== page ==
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#newspapers
foxssie · a day ago
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POV: a fox stole your tabloid translation: A fox stole my bag where I had Plus Sedem Dní (Slovak tabloid) and nobody believes me. december 2021
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yesterdaysprint · 8 months ago
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Daily Mountain Eagle, Jasper, Alabama, November 25, 1914
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jarchaeology · 4 months ago
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Article from the Tallahassee Democrat - August 27, 1998
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kitschandretro · a month ago
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“Tune in next week for page two!”
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historical-nonfiction · 11 months ago
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The word "dude" entered English in the 1880s. And like any new slang, people enjoyed making fun of it.
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nycnostalgia · 5 months ago
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Gem Spa, at St Marks and 2nd Avenue, 1981
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probablyasocialecologist · 8 months ago
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Inaccurate stories have long been splashed on the front pages of our country’s newspapers. Examples include the claims that Muslims are forcibly trying to adopt white Christian children, that Muslims are plotting to take over schools in Birmingham, or that ‘84 percent of grooming gangs are made up of Asian men’ – a stat that was debunked by the Home Office itself.
Stories written about the ‘Muslim problem’ or claims that ‘there is not enough Islamophobia in the Tory party’ are part of a consistent pattern where moral panics have been whipped up against the community. Research from the Muslim Council of Britain (MCB) in 2018 showed that most coverage of Muslims in the British media has had a negative slant, and is contributing to Islamophobia.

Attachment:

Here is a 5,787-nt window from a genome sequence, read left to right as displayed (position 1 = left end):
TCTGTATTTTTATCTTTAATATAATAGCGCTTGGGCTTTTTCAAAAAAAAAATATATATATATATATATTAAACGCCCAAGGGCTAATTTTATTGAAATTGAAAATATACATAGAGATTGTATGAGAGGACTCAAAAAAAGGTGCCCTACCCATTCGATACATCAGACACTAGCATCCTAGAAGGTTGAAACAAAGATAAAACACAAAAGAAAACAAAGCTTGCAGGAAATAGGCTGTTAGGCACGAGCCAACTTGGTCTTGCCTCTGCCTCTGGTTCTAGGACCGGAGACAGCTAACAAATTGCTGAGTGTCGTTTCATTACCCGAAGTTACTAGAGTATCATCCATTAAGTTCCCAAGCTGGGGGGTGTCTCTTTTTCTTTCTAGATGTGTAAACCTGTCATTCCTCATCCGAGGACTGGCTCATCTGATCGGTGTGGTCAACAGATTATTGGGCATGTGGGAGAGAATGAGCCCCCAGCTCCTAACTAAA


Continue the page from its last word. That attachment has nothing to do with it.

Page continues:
There have been a steady stream of complaints upheld against newspapers for inaccurate reporting against Muslims, often including false accusations of extremism. Gary Jones, editor of the Daily Express, has himself said that the paper helped create Islamophobic sentiment.
To therefore claim that it’s just ‘one or two examples’ or a ‘needle in the haystack’—as Ian Murray, now former executive director of the Society of Editors, did on the BBC when trying to defend the statement—smacks not only of gross ignorance, but of a state of denial.
Then again, it shouldn’t come as a surprise that Murray thinks the media is the one institution in the country that doesn’t have a problem with racism. His privilege, embodied in the fact that he works in one of the most socially exclusive professions in the country, in which 80 percent of editors are privately schooled and only 0.2 percent are Black and 0.4 percent are Muslim, insulates him from the consequences of the inaccurate and bigoted reporting which most affects minority communities like my own.
Claims that one in five Muslims support ISIS—just another example of a story that needed correcting, which the Sun itself admitted was misleading—have empowered the likes of Tommy Robinson and Britain First, who led far-right demonstrations in my hometown of Luton. And it’s not only Muslims, of course – Nick Davies’ recent book Flat Earth News detailed how 64% of Black people shown in the Daily Mail were criminals, an appalling statistic which goes some way to evidencing the systemic bias against that community.
For some editors, printing a simple correction in a small box within the paper is the end of the matter – but for many minority communities the impact has been long-lasting. We’re the ones left to pick up the pieces, while others have the privilege of being able to ‘move on’.
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pileofsith · a year ago
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I kinda ship whatever nonsense seemed to always be going on in the pictures of the Edwardian era Illustrated Police News...
...woman in night gown threatens abjectly incompetent burglar... multiple instances of this...
...plucky socialite lady protects fainting detective... dapper dandy marries a literal floating ghost... two brawlers bite each others faces make out on bar room floor...
Truly an Aesthetique, albeit one beyond description or reason.
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nerviovago · 3 months ago
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yesterdaysprint · a year ago